Sunday, March 04, 2007

Culture Shock: Jo'burg

I’m in Johannesburg for a network meeting. I’ve been looking forward to this visit for a long time, mainly because it’s the first time I’ve left Angola since arriving at the end of August. As much as I like Angola, I needed a break.

I’ve often heard South African referred to as the “USA of Africa.” I’m not sure that I agree with that assessment, but upon arrival I can understand how many would come to that conclusion. After spending hours in various lines in the dirty, expensive (US$6 for a coke and pack of gum) international airport in Luanda, arriving in the clean, efficient airport in Johannesburg was a pleasant change. It was when the transport to my hotel arrived that I really began realize that I was in a very different place. The driver picked me up in a brand new Mercedes, which in and of itself was a jarring change from the beat-up Land Cruisers we tool around Lobito in. He refused to let me sit in the front seat and insisted that I sit in the back. As we pulled away I suddenly noticed that the roads were paved and without potholes. Drivers obey the traffic signals! No honking! Amazing.

I’m staying in Rosebank, which is a part of Johannesburg that many financial institutions and companies relocated to when downtown Jo’burg became too dangerous. It’s an upscale neighborhood, with luxury apartments and cars swarming around. It’s also green. We spend all day in the hotel, which is a corporate hotel that serves all meals. It’s getting a little old.

We did venture out to visit the Center for Study on Violence and Reconciliation (CSVR) and interesting South African NGO that covers an impressive range of social services, research, and advocacy topics. Afterwards we went to Soweto. It felt a bit strange- we didn’t go on a tour or visit any institution, we just drove around. Which felt a bit conspicuous in a huge tour bus! I feel strange about slum tours in general, so I wasn’t too keen on the idea, even though we were a bus full of well-intentioned development workers from various countries (I was one of two Americans, the rest of the group consisted of national staff from South Africa). Soweto wasn’t what I expected. First of all, I imagined one large slum, but learned that Soweto is an acronym for South West Townships and consists of several townships. Many of the townships in Soweto are now quite nice and could easily pass for American middle class neighborhoods. Comparing the townships to the neighborhoods in Angola, Soweto seemed well-off. It hardly recalled the image of oppression that is associated with the riots and apartheid. But we did soon stumble upon the tent houses and shacks that show the reality of being poor and black in South Africa.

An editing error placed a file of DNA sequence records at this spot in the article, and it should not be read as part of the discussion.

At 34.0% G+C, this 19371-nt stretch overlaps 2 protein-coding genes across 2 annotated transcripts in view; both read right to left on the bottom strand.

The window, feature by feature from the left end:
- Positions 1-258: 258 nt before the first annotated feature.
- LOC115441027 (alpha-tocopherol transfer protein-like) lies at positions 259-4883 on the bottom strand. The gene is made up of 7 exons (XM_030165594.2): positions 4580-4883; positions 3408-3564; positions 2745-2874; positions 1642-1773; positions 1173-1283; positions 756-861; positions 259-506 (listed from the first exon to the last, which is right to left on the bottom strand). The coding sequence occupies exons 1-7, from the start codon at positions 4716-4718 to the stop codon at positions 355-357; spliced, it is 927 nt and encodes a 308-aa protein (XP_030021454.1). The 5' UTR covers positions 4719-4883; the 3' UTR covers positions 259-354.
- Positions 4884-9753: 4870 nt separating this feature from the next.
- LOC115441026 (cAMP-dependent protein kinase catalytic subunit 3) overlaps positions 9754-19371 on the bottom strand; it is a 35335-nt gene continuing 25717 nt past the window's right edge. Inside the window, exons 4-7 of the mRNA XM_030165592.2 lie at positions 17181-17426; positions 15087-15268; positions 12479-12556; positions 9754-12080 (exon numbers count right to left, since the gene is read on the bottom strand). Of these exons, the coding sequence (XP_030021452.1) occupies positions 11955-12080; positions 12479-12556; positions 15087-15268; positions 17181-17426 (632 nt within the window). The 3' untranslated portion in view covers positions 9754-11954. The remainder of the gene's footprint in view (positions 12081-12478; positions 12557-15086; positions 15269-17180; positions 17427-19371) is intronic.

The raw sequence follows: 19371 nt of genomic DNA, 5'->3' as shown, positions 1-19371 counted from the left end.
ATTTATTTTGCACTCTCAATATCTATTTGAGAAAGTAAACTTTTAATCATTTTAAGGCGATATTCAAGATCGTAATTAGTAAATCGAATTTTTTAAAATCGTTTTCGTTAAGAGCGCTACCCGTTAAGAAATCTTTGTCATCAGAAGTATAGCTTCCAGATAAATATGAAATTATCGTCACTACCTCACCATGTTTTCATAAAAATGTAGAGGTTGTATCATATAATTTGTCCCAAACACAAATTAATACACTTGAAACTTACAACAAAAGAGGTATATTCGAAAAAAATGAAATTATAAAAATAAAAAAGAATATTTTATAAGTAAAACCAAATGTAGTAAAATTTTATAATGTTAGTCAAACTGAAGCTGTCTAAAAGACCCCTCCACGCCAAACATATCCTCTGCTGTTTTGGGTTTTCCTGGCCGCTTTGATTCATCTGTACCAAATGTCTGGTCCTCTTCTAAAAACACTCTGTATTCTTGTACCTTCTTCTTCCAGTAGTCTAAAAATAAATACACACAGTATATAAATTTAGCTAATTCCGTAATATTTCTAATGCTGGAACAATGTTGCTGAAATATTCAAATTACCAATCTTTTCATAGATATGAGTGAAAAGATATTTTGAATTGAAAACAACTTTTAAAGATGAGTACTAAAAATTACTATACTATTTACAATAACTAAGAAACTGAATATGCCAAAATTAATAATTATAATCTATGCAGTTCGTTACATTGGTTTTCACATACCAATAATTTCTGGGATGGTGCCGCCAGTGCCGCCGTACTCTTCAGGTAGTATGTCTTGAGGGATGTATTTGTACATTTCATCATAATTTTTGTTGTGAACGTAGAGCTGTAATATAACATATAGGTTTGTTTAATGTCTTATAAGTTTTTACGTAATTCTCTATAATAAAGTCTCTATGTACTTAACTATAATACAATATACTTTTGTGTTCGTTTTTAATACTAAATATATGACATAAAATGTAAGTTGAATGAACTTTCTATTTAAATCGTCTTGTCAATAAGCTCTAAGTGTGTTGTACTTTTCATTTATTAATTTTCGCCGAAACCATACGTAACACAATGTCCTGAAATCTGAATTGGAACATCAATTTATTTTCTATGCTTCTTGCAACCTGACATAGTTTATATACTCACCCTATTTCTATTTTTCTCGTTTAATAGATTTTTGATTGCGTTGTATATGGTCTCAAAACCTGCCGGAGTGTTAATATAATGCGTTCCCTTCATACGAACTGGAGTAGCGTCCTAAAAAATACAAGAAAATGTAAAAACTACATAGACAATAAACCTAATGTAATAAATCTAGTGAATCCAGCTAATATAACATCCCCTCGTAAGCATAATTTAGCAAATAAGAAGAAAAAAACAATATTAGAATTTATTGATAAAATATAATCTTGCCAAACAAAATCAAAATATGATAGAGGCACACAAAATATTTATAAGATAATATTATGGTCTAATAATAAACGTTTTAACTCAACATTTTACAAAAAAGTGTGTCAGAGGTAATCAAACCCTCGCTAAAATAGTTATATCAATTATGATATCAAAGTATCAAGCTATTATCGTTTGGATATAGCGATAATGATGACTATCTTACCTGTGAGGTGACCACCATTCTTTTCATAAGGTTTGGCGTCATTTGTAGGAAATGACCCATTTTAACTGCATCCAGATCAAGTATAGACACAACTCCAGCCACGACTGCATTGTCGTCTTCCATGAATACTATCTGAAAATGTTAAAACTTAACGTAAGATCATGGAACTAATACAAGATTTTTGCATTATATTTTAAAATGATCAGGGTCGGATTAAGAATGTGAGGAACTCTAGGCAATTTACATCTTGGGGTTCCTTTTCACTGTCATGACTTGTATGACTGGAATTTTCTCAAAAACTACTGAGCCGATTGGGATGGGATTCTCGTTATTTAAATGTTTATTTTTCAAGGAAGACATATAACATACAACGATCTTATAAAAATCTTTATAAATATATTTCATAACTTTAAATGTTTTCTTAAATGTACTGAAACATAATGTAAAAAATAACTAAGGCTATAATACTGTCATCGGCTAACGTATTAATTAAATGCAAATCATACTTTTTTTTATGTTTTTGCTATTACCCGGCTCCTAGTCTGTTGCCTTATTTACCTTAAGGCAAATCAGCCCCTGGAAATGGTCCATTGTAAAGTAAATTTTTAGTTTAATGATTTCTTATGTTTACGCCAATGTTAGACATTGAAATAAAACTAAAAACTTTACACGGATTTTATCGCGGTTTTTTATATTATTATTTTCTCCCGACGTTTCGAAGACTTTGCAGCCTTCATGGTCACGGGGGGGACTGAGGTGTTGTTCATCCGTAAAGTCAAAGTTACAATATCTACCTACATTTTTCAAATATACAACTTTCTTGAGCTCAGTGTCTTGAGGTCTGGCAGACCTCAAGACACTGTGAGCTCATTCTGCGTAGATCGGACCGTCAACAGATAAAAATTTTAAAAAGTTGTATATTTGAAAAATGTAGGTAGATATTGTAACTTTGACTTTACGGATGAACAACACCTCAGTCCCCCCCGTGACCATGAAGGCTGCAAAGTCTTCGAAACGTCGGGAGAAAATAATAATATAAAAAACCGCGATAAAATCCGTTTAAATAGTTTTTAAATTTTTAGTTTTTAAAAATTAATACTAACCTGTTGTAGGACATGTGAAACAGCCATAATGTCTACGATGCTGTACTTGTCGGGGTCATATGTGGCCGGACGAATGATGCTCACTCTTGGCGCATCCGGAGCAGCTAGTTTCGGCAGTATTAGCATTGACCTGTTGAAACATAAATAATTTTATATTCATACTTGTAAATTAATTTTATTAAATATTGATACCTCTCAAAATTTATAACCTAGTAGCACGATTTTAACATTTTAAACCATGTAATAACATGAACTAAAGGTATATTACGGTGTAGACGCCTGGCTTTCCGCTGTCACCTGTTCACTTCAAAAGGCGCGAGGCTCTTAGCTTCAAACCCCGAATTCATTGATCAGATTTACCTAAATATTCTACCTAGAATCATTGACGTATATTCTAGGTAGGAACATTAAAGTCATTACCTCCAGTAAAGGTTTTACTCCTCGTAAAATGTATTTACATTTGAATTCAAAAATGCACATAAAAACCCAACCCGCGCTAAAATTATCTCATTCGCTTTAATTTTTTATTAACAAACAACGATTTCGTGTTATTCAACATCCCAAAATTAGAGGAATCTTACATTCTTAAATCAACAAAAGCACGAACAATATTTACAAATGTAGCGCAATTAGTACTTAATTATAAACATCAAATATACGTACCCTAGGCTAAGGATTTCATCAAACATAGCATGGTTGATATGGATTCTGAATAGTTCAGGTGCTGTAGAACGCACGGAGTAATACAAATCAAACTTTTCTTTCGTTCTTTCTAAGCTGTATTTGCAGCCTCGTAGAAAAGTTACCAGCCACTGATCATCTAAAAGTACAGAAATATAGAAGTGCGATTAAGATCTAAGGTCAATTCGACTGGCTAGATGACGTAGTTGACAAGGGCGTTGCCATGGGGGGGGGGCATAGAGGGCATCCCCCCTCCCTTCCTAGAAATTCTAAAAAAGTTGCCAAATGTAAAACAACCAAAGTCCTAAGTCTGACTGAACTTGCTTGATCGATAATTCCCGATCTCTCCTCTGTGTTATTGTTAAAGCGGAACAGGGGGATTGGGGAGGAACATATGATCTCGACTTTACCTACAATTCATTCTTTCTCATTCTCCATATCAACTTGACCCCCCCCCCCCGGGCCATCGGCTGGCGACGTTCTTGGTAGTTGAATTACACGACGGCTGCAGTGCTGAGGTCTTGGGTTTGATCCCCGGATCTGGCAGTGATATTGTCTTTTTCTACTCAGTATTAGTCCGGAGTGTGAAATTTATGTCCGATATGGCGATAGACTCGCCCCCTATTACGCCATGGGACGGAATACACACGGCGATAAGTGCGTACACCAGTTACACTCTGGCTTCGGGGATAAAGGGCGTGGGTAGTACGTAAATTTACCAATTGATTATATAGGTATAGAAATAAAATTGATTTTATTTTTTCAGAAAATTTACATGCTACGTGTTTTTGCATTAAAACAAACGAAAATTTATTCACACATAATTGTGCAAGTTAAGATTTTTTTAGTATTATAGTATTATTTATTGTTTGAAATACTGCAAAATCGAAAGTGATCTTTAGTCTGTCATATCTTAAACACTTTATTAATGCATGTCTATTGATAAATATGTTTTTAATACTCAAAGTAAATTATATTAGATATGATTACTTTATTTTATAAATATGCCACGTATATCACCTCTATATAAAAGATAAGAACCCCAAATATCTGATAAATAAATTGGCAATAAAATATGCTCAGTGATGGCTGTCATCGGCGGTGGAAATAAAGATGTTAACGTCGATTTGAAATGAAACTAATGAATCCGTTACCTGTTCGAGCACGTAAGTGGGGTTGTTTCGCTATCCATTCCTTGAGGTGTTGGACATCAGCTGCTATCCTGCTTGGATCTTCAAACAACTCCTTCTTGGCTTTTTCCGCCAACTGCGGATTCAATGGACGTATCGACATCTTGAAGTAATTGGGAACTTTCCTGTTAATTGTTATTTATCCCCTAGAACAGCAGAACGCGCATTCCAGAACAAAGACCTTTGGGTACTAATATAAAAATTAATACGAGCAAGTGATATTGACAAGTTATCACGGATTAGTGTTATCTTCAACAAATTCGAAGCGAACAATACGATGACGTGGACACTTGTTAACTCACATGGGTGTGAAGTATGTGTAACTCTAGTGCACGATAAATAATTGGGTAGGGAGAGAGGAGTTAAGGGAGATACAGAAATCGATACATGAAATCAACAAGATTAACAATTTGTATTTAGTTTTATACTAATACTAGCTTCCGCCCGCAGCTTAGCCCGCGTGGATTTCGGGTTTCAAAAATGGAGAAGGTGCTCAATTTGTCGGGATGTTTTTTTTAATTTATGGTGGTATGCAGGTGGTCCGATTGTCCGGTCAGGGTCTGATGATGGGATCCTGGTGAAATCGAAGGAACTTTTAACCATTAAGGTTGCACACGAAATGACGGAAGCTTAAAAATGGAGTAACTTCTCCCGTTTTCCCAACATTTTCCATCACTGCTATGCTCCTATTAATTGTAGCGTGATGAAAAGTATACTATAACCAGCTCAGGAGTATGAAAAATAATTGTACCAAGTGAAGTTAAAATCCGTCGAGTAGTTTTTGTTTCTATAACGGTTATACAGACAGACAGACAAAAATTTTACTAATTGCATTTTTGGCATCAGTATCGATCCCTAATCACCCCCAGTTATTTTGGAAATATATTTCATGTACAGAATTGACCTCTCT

One stop we did make was the Regina Mundi Catholic Church in Soweto. When oppression was at its worst in South Africa, all meetings except religious meetings were prohibited. Soon the church became an important meeting place for anti-apartheid groups. It was unremarkable in and of itself, but knowing the history of the building and its importance in the struggle was enough to give me the shivers.

Other than that, I haven’t really left the hotel, except to go to the mall with others to eat. Tomorrow, my first free day, is dedicated to commerce. Yes, my American commercial urges have been stifled in Angola, where there is nothing to spend my money on. As soon as I stepped off the plane, I was making a list of things to buy in my head.

1 comment:

mas2df said...

What stores did they have in SA? Anything we have heard of? Went to Colorado to go snowboarding last week. Hit 5 resorts in 5 days. Nice weather and conditions.